• Kansas is not without answers when it comes to the loss of Udoka Azubuike, but the path to a conference (and national) title just got significantly tougher.
By Dan Greene
January 06, 2019

The first weekend of Big 12 play was not a kind one to 14-time reigning champion Kansas. Some 24 hours after losing by 17 at Iowa State on Saturday, the Jayhawks announced a bit of bad news whose impact will last deep into the schedule: 7-foot junior center Udoka Azubuike, who missed Saturday’s game with a hand injury, will also miss the rest of the season recovering from an upcoming surgery to repair a torn ligament in his right hand. Azubuike, who tore the same ligament two seasons ago in his left hand and also missed four games with an ankle injury last month, averaged 13.4 points and 6.8 rebounds in nine starts this season, including a 23-point showing against Eastern Michigan just eight days ago. The school’s press release indicated Azubuike is expected to be healthy by summer.

In the meantime, his injury will present a challenge to the national title and Big 12 title hopes of Kansas. The team is already without 6’ 9” forward Silvio De Sousa while it awaits clearance on his eligibility status following revelations in this fall’s fraud trial of two former Adidas employees. Over the five games Azubuike has missed this season, the Jayhawks are 3-2, falling to Arizona State in addition to Iowa State; their wins came against Villanova, New Mexico State, and South Dakota. They did not lose in any of the nine games Azubuike played.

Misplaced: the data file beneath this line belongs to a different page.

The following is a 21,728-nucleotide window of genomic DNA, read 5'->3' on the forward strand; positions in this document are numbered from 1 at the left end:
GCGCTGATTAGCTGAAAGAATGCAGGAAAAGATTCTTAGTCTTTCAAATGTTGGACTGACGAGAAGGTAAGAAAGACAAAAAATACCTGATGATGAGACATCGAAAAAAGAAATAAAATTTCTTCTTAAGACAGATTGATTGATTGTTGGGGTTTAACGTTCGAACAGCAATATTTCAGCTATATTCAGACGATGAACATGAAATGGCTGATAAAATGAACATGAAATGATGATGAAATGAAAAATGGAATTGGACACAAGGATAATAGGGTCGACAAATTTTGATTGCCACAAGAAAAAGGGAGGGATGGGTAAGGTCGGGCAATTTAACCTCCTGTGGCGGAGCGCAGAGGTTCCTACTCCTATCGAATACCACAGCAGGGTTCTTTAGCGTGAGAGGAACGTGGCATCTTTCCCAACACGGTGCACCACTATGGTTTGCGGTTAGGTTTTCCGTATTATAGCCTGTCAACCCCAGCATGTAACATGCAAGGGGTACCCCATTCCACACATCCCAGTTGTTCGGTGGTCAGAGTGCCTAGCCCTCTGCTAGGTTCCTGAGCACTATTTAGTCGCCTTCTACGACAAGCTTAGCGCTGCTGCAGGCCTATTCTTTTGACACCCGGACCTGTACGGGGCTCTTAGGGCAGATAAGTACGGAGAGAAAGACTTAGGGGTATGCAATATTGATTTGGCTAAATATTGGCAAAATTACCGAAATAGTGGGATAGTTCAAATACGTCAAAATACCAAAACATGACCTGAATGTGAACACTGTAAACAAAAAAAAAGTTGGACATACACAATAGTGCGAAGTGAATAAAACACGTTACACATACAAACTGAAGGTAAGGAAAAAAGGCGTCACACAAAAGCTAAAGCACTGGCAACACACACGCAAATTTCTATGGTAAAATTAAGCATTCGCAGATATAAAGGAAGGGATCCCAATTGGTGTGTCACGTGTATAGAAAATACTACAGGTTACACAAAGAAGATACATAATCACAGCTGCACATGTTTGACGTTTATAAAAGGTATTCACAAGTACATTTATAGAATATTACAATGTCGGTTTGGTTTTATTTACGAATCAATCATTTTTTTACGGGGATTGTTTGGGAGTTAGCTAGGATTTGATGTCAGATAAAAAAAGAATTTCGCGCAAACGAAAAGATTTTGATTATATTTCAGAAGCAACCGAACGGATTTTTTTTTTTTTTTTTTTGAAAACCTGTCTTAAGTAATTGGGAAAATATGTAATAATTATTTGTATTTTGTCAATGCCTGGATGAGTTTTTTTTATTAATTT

If there is any consolation to be found in the news, it is that, results aside, Kansas has at least had to consider how this roster might play without Azubuike before. During his four-game absence in December, coach Bill Self employed a smaller lineup more often than usual, using 6’ 5” sophomore Marcus Garrett as the fourth guard on the floor, although results were middling. Garrett again started Saturday’s game against the Cyclones, while 6’ 10” freshman David McCormack played 10 minutes off the bench, the fourth time in the last five games he saw the floor for that long, compared to just once in the Jayhawks’ first nine contests. McCormack too could see his playing time spike, should the small-ball approach prove unfavorable.

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What this does do is solve Self’s dilemma about how to deploy Azubuike and star forward Dedric Lawson simultaneously. The two big men, though both talented and effective in their own right, could at times be an odd pairing on the floor because Azubuike’s limited shooting range meant his defender would crowd the interior and give Lawson less room to operate. Though the offense remained efficient overall when both were on the floor, it would often stifle Lawson’s individual production and flow, meaning one of the Jayhawks’—and the Big 12’s—best players was not being used to his maximum potential.

Without Azubuike, Lawson should have more room to operate, but only if Kansas is able to space the floor and draw the defense outside by knocking down some outside shots. The Jayhawks are shooting just 27.9% from three as a team over their last eight games; everyone other than Lagerald Vick has made only 28.9% of three-point attempts all season. Now that they will be without a dependable low-block scorer, correcting that will be all the more important.

Kansas’s adjustments will get their first test Wednesday, when the Jayhawks host 12-1 TCU. The Horned Frogs, like the Cyclones, are one of a handful of insurgent Big 12 squads gunning to end Kansas’s run of supremacy. With Sunday’s news, they may have already gotten closer.

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